An important consideration is monitor calibration. The GVS 9000VTR software provides a histogram, Waveform, Vectorscope and many more options to facilitate accurate exposures. It even offers the ability to capture RAW to compressed format to see a visual difference in quality before you save your shots. Because we were using a dual monitor set up and did not go through the calibration process, the result was a rather large discrepancy between our two monitors, and resulted in a less than comfortable confidence in our exposures. It needs to be mentioned that exposure is very important when shooting with the Phantom and frequent white balancing is a good idea. Fortunately both white and black balancing are simple to execute.

 Vast Storage Capability
Another feature of the GVS9000 VTR that really helped our production efficiency is the vast storage capability in such a compact and portable unit. We were able to shoot RAW all day without interruption and without fear of running out of hard drive space. The configuration we were using featured a storage capacity of 4,000 gigabytes with hot-swappable drives and RAID level 5 protection. The GVS solution can transfer massive amounts of data at incredible speeds.

The Extraordinary In The Ordinary
Shooting with the Phantom was truly a case of finding the extraordinary in the ordinary. In one case we decided to shoot tumbling dice. I dropped a single die, from two or three inches high, onto a marble surface. I had to drop them from a low height because if the die moved an inch closer or further from the camera, we would lose our focus. The die clattered about for just an instant and stopped. David and I looked at each other, agreed that there wasn't anything exciting about that particular bit of action, but decided to play it back anyway to check focus. It was mesmerizing! The die hit the marble surface, rose up and almost out of the frame, came down with a slow, lazy spin, hit the marble popped up, and just hung there spinning for what seemed like forever. Totally cool!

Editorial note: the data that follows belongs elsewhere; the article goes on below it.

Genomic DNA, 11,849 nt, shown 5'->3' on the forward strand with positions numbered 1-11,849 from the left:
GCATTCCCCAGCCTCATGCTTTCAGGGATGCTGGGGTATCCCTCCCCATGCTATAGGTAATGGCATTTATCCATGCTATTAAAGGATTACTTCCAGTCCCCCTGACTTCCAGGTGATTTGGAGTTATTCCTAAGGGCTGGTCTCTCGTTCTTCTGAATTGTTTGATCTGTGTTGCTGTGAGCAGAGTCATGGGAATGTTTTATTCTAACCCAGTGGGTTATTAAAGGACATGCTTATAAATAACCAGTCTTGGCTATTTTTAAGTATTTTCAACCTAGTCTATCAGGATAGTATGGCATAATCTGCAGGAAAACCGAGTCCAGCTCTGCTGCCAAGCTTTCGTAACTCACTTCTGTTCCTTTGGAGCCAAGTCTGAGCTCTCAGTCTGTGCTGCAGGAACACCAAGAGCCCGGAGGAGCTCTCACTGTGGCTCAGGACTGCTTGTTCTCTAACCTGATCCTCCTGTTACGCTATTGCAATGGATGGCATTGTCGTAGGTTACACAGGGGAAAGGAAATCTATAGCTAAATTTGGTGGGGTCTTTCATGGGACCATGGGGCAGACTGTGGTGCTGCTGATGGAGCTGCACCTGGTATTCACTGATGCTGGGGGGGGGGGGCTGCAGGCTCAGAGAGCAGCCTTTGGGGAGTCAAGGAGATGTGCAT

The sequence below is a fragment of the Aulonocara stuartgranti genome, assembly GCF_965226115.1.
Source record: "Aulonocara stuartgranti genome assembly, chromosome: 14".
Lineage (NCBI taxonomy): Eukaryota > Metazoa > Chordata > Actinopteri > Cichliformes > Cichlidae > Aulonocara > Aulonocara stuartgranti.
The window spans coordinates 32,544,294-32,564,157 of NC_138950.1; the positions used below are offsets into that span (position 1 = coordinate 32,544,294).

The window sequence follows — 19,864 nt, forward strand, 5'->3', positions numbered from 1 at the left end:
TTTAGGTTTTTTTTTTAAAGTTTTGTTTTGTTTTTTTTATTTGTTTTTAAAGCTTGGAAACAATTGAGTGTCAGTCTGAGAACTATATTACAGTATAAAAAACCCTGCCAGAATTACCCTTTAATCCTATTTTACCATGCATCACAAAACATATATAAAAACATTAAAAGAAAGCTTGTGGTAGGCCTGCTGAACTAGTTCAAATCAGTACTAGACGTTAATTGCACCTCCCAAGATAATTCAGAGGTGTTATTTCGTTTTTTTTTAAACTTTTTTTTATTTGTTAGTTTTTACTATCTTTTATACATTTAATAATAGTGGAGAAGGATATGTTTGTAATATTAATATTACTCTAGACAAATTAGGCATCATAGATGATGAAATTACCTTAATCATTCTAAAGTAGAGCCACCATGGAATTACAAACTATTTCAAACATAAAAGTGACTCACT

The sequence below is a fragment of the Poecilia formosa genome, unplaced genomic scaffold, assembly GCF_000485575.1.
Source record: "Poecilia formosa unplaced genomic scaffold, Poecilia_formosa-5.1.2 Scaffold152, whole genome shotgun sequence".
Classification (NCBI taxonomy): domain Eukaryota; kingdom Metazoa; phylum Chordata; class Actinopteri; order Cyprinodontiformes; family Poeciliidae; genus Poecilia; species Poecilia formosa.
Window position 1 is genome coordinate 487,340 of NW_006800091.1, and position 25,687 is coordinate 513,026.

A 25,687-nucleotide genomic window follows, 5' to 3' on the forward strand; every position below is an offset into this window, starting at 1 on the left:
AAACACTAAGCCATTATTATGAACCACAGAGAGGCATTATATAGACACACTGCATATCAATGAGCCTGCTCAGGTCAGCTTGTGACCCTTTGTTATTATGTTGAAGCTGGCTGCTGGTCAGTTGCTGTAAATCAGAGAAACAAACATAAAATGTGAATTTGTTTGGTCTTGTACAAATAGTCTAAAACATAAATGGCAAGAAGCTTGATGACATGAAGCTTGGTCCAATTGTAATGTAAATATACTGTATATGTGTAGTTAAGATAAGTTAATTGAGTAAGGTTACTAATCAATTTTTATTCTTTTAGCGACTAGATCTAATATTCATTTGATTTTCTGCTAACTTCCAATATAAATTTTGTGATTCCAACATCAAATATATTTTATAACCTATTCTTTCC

Water Balloons And Woman's Hair
Whether it was a water balloon bursting and leaving a teardrop shaped body of water hanging, seemingly frozen in the air, a cat twisting to land on it's feet, or a woman's hair undulating in the wind, the Phantom allowed us to see things as we had never seen them before. The GVS9000 VTR gave us the capability to quickly see our captures and make adjustments without interruption in our flow. It is hard to stress how important that is for both our creative process and the bottom line.

Ruggedized Video Recorders And Media Management
GVS is a Leading developer and manufacturer of ruggedized digital video recorders (VTR) and media management for the broadcast, defense, digital cinema, post production, and live event. Utilizing their broad experience they have created a series of configurations including complete hardware and software systems that are self-contained in industrial flypack cases.

If you have an interesting project that you would like to try out on the 9000VTR, you can contact GVS directly at 415-777-0320 or online at

This slow motion experience is a great example of my approach to stock video (read more here), that shooting video for stock makes sense if you have passion for what your shooting, and/or you can take advantage of an appropriate still shoot by adding video, or as in this case, an unusual opportunity presents itself.